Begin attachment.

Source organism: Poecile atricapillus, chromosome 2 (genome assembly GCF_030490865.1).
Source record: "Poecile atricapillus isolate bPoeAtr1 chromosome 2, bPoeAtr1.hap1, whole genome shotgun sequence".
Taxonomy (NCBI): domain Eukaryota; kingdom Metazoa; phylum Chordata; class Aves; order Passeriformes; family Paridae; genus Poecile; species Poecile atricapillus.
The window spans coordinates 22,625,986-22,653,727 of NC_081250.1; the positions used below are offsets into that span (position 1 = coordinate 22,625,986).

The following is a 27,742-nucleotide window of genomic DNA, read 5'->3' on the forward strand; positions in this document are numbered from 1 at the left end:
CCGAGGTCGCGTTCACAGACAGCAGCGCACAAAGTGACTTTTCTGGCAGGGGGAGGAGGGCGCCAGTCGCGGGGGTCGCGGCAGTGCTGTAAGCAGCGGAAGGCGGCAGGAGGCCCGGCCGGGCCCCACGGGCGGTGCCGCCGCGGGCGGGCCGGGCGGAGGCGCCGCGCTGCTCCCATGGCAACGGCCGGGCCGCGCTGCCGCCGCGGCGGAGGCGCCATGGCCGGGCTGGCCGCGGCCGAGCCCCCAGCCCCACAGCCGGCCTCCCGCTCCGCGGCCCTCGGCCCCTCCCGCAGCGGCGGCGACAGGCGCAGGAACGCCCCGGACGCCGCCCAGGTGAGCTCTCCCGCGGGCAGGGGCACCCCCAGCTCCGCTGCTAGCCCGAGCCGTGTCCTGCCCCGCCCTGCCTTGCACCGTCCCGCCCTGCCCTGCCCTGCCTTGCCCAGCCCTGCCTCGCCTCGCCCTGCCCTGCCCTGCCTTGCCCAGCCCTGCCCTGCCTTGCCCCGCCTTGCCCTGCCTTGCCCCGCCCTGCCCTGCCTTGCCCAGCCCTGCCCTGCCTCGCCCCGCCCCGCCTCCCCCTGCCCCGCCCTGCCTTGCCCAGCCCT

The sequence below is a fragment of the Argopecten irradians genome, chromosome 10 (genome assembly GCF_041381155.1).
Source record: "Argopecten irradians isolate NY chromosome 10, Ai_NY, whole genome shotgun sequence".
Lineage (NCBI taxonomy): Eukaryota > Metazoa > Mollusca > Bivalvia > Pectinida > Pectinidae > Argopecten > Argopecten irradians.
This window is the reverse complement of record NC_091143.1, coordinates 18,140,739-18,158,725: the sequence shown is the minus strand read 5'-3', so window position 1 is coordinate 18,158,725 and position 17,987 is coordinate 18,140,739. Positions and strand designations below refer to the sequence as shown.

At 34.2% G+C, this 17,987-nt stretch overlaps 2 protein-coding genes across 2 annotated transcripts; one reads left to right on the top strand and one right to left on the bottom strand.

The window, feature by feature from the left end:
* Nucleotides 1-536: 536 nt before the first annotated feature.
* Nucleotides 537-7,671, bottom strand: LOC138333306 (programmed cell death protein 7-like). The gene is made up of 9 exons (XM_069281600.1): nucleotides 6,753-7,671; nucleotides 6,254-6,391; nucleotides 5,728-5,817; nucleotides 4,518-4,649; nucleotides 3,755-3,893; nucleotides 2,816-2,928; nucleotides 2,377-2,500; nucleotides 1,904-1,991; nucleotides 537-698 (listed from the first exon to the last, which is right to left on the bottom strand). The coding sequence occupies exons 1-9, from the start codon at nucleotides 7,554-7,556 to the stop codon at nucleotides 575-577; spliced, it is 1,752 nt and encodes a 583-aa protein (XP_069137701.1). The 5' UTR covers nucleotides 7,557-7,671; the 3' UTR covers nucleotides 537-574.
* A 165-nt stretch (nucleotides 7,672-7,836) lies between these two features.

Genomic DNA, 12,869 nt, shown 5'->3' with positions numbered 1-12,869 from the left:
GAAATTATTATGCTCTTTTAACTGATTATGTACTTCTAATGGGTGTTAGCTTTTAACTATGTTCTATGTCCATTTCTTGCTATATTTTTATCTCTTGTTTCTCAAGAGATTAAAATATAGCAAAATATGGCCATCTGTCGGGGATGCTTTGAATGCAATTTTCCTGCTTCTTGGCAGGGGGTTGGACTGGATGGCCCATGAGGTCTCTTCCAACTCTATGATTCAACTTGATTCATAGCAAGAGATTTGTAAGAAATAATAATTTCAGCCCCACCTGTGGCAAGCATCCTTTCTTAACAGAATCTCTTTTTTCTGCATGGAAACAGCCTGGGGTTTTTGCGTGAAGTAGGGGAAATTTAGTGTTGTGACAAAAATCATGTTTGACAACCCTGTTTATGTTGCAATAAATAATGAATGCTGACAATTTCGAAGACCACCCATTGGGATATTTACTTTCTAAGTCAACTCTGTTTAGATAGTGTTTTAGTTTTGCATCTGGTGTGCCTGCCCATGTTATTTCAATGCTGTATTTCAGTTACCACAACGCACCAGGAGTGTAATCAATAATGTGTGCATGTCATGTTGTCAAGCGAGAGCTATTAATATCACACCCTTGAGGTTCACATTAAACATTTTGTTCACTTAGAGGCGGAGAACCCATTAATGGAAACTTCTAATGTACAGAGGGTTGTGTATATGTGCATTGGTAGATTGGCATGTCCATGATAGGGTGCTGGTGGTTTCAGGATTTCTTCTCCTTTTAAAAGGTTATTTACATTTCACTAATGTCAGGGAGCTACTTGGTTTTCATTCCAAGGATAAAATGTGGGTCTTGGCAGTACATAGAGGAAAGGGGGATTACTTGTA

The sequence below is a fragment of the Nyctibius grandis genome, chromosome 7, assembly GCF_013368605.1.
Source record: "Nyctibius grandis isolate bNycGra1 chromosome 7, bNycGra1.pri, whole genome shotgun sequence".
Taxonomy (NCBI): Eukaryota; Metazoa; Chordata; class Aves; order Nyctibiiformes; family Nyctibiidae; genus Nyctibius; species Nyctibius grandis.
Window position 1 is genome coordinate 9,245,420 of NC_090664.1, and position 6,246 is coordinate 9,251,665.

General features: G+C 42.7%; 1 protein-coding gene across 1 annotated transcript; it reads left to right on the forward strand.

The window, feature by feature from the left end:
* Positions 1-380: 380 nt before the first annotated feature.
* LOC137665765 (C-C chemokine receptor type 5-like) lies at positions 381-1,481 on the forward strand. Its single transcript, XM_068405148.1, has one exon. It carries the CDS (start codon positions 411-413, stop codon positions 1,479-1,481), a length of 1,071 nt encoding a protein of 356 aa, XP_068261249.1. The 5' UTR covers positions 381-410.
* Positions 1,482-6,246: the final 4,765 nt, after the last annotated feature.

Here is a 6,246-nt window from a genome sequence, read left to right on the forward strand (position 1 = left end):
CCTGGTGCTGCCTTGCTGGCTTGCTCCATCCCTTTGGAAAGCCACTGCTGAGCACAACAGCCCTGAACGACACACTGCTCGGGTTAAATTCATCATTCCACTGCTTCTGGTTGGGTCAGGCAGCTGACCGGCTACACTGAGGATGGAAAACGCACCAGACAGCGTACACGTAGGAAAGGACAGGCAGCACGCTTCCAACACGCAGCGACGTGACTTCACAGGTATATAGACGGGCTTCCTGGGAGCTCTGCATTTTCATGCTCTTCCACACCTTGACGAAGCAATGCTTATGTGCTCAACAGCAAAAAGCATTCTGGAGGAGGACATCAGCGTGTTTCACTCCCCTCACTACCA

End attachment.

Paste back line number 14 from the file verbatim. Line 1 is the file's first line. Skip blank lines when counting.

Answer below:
* Nucleotides 537-7,671, bottom strand: LOC138333306 (programmed cell death protein 7-like). The gene is made up of 9 exons (XM_069281600.1): nucleotides 6,753-7,671; nucleotides 6,254-6,391; nucleotides 5,728-5,817; nucleotides 4,518-4,649; nucleotides 3,755-3,893; nucleotides 2,816-2,928; nucleotides 2,377-2,500; nucleotides 1,904-1,991; nucleotides 537-698 (listed from the first exon to the last, which is right to left on the bottom strand). The coding sequence occupies exons 1-9, from the start codon at nucleotides 7,554-7,556 to the stop codon at nucleotides 575-577; spliced, it is 1,752 nt and encodes a 583-aa protein (XP_069137701.1). The 5' UTR covers nucleotides 7,557-7,671; the 3' UTR covers nucleotides 537-574.